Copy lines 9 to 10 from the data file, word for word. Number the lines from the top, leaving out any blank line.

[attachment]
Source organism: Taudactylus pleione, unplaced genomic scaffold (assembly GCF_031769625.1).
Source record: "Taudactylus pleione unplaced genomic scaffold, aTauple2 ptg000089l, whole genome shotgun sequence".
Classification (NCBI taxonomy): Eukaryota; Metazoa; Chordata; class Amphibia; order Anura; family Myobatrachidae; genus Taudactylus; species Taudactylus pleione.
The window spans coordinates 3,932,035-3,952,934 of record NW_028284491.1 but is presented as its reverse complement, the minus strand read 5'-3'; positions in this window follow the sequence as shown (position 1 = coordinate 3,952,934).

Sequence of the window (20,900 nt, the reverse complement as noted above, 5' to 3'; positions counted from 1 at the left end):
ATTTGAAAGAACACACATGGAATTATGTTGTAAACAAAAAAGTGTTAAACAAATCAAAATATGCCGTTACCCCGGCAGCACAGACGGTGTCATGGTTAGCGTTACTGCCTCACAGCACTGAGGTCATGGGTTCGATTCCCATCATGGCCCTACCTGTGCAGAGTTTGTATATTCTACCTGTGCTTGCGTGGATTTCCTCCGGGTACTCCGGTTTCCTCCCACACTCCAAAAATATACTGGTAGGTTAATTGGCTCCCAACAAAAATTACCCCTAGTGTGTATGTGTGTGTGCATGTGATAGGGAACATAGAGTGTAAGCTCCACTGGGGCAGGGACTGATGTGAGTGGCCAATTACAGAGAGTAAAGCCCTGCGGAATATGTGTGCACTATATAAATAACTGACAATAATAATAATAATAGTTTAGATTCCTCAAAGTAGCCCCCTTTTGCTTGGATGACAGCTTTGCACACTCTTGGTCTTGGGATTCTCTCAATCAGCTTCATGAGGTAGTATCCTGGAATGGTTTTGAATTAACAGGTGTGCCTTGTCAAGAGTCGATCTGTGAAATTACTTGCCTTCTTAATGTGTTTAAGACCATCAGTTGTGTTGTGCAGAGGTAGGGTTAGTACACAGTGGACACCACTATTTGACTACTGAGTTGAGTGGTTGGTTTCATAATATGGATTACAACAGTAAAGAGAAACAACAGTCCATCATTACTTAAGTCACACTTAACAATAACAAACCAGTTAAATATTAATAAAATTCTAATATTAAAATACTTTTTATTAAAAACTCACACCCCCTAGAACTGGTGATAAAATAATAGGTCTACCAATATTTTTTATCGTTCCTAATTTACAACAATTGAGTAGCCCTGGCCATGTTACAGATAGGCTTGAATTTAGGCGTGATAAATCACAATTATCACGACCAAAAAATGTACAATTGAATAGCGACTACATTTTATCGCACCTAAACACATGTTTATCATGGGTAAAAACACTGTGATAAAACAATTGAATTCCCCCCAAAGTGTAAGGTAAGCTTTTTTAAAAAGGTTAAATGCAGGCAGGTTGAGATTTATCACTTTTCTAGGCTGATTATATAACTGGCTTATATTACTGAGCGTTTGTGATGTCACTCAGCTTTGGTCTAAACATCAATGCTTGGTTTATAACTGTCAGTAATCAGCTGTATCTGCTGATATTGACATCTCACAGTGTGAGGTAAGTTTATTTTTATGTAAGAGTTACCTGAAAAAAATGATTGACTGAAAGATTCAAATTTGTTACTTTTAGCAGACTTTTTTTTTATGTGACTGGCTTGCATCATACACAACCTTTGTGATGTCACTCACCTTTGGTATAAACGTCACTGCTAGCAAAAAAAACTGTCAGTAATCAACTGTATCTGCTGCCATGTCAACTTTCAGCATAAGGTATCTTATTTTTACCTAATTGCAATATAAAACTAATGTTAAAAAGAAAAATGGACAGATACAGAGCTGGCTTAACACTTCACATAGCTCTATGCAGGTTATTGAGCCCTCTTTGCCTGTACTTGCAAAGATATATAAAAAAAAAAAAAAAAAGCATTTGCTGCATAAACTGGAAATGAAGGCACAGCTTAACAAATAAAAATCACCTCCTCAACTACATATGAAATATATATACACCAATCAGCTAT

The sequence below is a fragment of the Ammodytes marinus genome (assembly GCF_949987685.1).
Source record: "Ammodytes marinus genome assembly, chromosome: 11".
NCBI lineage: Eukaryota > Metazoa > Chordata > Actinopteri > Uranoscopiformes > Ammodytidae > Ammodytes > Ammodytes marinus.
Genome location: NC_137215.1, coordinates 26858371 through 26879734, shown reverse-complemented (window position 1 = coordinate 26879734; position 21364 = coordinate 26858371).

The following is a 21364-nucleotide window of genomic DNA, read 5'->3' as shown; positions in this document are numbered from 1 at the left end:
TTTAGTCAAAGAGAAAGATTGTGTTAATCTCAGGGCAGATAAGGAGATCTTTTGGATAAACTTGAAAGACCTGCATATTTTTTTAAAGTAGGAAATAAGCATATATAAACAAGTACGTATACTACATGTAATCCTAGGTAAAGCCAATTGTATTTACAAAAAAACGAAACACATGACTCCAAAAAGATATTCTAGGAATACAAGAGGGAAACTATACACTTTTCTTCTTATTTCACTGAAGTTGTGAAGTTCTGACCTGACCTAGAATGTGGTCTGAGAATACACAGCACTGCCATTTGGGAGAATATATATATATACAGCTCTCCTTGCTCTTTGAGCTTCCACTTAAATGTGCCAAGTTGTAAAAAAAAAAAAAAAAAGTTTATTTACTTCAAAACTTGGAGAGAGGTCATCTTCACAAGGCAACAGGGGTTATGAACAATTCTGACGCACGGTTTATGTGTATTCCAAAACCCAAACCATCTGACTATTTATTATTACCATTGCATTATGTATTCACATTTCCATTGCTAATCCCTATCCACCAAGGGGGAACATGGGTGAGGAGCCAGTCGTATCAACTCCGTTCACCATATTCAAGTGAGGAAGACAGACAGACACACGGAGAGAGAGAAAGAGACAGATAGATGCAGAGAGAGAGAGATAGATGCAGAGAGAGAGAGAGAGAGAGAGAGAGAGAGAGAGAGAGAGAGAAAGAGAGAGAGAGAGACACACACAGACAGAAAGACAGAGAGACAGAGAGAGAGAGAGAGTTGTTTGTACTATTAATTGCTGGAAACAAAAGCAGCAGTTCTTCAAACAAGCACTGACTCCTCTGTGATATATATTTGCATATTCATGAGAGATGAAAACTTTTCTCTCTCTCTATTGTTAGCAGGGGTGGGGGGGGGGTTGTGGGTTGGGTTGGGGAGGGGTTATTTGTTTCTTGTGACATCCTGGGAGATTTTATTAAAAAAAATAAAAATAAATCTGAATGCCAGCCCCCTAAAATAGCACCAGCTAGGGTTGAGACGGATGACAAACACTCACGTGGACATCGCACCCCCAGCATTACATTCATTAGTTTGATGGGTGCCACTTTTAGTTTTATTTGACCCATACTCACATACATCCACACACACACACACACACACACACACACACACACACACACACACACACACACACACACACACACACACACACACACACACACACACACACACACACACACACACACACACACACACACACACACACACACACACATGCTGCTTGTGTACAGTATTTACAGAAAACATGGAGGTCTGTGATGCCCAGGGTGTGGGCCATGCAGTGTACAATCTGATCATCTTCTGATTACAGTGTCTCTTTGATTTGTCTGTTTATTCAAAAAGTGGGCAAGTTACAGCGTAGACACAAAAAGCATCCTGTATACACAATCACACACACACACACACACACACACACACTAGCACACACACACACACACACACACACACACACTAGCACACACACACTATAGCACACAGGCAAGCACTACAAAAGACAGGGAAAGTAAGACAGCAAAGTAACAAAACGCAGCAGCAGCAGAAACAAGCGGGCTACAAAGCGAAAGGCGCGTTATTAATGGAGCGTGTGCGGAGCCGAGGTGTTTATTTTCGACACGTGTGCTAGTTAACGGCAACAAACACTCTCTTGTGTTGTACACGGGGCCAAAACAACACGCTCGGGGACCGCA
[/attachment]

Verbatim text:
NCBI lineage: Eukaryota > Metazoa > Chordata > Actinopteri > Uranoscopiformes > Ammodytidae > Ammodytes > Ammodytes marinus.
Genome location: NC_137215.1, coordinates 26858371 through 26879734, shown reverse-complemented (window position 1 = coordinate 26879734; position 21364 = coordinate 26858371).